Besides, is there any real profit for a mega-corp like Sony in producing a niche product like this, which requires changes in manufacture in order to strip out certain parts and/or change others, and that the OP implies should be at a lower price? Sony can sell the same number of cameras in standard configuration with no production hassles and let 3rd parties, such as Kolari Vision, provide the mods required to meet the needs of niche photographers.

Of course in our niche interests, it would have been ideal for Sony to design the system from the start with ~0.8-1mm thick sensor toppings. Why they didn't has been discussed many times before, but none of us really know why. I doubt ~2mm was an accidental decision, and instead the result of taking many practical factors into consideration (possibly durability and IR contamination, to name two). Just not the consideration of 3rd party lenses with short exit pupil distances!
I wonder how durable the Kolarivision sensor stack mod is?
Also, I really don't think high performance from a lens with a short lens-to-sensor distance is for niche photographers.

Thanks for everyone's feedback. I love how positive this forum is. Especially when it comes to a little tongue-in-cheek day dreaming.
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Old 06-06-2015   #10
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I sold off all my Sony A7 stuff. Good sensor, decent EVF, otherwise clunky.

G
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Old 06-06-2015   #11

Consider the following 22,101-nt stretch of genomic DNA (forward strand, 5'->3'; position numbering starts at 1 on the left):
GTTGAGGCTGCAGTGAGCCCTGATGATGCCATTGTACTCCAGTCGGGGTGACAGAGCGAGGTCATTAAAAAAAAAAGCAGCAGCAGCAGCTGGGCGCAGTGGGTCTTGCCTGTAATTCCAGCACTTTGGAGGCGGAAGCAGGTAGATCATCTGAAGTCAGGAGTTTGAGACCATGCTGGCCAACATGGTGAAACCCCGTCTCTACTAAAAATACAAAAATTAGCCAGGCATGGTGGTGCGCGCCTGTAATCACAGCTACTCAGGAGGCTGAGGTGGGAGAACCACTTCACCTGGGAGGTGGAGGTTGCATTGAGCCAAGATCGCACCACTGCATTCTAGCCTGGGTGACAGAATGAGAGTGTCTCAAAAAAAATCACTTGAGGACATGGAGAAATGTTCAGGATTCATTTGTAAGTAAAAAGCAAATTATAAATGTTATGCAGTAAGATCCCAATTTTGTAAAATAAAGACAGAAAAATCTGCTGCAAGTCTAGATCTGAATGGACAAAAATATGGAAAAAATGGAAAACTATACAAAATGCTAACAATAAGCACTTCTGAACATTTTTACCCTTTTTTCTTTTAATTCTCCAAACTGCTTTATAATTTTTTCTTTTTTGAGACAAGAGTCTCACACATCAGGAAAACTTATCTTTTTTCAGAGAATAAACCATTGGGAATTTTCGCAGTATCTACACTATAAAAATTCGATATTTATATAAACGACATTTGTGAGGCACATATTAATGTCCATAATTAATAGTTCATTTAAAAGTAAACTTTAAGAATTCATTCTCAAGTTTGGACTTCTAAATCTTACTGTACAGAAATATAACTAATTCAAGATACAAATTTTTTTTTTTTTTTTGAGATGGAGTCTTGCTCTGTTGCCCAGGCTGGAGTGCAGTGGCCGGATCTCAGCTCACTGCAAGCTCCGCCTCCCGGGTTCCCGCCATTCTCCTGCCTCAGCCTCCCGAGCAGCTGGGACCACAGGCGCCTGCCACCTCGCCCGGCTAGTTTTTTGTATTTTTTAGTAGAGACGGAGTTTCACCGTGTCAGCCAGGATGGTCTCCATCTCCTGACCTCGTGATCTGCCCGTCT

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Originally Posted by WJJ3 View Post
I was thinking of a recent press release where Sony said their still imaging business is thriving because of their Alpha cameras. Did you have information that indicates they aren't in the black?.
That 'press release' that Sony provided is just marketing spin. The clue is that Sony didn't talk in hard numbers but used percentages and charts..


1/ What is the total size in units/cameras of the IL (DSLRs and mirrorless) camera market?
2/ What percentage of the total IL market (DSLRs and mirrorless) does Sony own?

I am not doubting that Sony is the #1 seller of IL mirrorless cameras, but they are not close to the #1 seller of mirrorless cameras. That would be smartphones.
But what are Sony’s unit sales compared to those of the DSLRs? Sony may have had a sales increase of 66%, but if that 66% is only of a fraction of the market, their total IL sales may still be dwarfed by that of DLSRs.

Provide the actual sales numbers of cameras sold. That is what matters.